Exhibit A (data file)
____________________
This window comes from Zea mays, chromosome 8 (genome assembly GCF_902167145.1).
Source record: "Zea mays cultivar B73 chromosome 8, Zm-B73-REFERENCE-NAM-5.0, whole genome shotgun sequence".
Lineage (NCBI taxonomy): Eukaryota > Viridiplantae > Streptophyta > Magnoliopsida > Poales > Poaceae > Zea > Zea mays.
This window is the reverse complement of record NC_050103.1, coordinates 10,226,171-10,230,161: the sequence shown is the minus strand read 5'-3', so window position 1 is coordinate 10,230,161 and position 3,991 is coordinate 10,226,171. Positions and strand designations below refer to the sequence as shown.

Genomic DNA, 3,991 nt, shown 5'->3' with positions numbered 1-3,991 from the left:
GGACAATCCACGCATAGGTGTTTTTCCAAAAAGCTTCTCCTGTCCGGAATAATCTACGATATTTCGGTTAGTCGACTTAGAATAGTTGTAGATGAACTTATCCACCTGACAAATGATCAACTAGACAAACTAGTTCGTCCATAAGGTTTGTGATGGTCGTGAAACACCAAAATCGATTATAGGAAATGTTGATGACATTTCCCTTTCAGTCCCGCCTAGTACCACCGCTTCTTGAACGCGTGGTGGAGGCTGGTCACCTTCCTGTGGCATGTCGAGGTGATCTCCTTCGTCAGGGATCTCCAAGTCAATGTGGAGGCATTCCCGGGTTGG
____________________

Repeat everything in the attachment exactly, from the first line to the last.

This window comes from Zea mays, chromosome 8 (genome assembly GCF_902167145.1).
Source record: "Zea mays cultivar B73 chromosome 8, Zm-B73-REFERENCE-NAM-5.0, whole genome shotgun sequence".
Lineage (NCBI taxonomy): Eukaryota > Viridiplantae > Streptophyta > Magnoliopsida > Poales > Poaceae > Zea > Zea mays.
This window is the reverse complement of record NC_050103.1, coordinates 10,226,171-10,230,161: the sequence shown is the minus strand read 5'-3', so window position 1 is coordinate 10,230,161 and position 3,991 is coordinate 10,226,171. Positions and strand designations below refer to the sequence as shown.

Genomic DNA, 3,991 nt, shown 5'->3' with positions numbered 1-3,991 from the left:
GGACAATCCACGCATAGGTGTTTTTCCAAAAAGCTTCTCCTGTCCGGAATAATCTACGATATTTCGGTTAGTCGACTTAGAATAGTTGTAGATGAACTTATCCACCTGACAAATGATCAACTAGACAAACTAGTTCGTCCATAAGGTTTGTGATGGTCGTGAAACACCAAAATCGATTATAGGAAATGTTGATGACATTTCCCTTTCAGTCCCGCCTAGTACCACCGCTTCTTGAACGCGTGGTGGAGGCTGGTCACCTTCCTGTGGCATGTCGAGGTGATCTCCTTCGTCAGGGATCTCCAAGTCAATGTGGAGGCATTCCCGGGTTGG